Here we address the question of whether unstable mixed-state equilibria are also able to influence system-transient trajectories. In this case the rainfall is set to rainfall $R=\mathrm{1.05}\phantom{\rule{0.125em}{0ex}}\mathrm{mm}\phantom{\rule{0.125em}{0ex}}{\mathrm{d}}^{-\mathrm{1}}$, for which a mixed-state equilibrium exists.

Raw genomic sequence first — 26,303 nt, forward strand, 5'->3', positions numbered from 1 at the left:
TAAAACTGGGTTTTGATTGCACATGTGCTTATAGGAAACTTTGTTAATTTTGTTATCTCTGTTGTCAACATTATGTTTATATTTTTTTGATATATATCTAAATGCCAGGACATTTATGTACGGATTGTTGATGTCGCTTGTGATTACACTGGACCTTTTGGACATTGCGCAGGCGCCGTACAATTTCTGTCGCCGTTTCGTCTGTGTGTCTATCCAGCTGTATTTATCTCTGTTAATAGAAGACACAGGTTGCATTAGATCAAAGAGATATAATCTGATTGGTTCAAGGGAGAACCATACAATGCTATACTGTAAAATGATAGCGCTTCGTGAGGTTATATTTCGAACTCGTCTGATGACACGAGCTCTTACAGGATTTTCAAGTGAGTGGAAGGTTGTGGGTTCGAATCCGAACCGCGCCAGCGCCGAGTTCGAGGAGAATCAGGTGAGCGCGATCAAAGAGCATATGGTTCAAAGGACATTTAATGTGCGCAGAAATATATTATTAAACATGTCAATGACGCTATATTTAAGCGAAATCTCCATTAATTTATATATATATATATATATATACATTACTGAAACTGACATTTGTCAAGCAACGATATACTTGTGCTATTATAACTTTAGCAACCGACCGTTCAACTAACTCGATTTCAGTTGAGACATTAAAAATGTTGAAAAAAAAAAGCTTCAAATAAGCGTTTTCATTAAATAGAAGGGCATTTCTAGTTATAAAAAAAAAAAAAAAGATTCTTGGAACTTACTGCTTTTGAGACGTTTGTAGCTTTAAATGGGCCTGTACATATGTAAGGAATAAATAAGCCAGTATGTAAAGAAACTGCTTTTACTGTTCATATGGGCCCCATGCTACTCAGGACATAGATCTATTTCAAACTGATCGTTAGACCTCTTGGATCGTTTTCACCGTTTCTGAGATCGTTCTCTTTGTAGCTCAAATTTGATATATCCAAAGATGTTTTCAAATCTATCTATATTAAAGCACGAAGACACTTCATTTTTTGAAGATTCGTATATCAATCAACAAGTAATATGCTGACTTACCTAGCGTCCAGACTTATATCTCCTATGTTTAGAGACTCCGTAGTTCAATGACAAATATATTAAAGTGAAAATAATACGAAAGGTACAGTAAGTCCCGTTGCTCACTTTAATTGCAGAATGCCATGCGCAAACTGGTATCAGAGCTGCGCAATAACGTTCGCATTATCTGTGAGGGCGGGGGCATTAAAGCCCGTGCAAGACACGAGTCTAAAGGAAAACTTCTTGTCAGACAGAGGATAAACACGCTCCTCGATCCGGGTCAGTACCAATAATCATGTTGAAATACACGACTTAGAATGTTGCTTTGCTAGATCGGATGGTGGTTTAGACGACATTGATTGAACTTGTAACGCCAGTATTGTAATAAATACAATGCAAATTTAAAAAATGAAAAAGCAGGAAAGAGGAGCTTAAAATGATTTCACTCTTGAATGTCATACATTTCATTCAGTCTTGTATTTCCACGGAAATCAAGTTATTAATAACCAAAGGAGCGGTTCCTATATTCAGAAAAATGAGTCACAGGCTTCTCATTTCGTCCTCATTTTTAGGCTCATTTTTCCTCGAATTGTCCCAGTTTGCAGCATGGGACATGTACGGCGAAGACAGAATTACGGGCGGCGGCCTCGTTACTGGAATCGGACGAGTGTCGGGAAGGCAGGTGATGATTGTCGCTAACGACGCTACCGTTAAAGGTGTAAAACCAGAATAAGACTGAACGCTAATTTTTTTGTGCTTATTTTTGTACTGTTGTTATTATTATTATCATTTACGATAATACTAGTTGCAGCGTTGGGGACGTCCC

The initial condition is an unstable equilibrium (*n*=5) with a small perturbation along the direction of the first eigenvector. Figure 8a and b summarize the evolution of the biomass pattern over time and the corresponding trajectory in a summary phase space. This summary phase space consists of a two-dimensional phase space where the two dimensions are the mean biomass and the maximum biomass. With that in mind, we observe that the system leaves the *n*=5 unstable equilibrium by first reorganizing itself: mean biomass remains constant while maximum biomass increases. This means that one or more vegetation bumps are growing at the expense of others. After that initial reorganization, an excursion on higher mean and maximum biomass takes place. It is during this out-of-equilibrium excursion that one of the vegetation bumps is lost. At this point in time the vegetation profile, containing four vegetation bumps, passes close to the three mixed states originating from zero modes on the *n*=4 branch explained identified in the previous section. Then, the system undergoes another transition to the *n*=3 equilibrium. To have a better representation of this trajectory, we also show the time evolution in Fig. 8b. We see that the system quite slowly leaves the *n*=5 unstable equilibria. The state is indeed unstable, but the associated positive eigenvalues are small, such that the dynamics around the equilibrium are slow. After abruptly departing from the *n*=5 equilibrium, one biomass bump disappears, leading to a rearranged state with four bumps.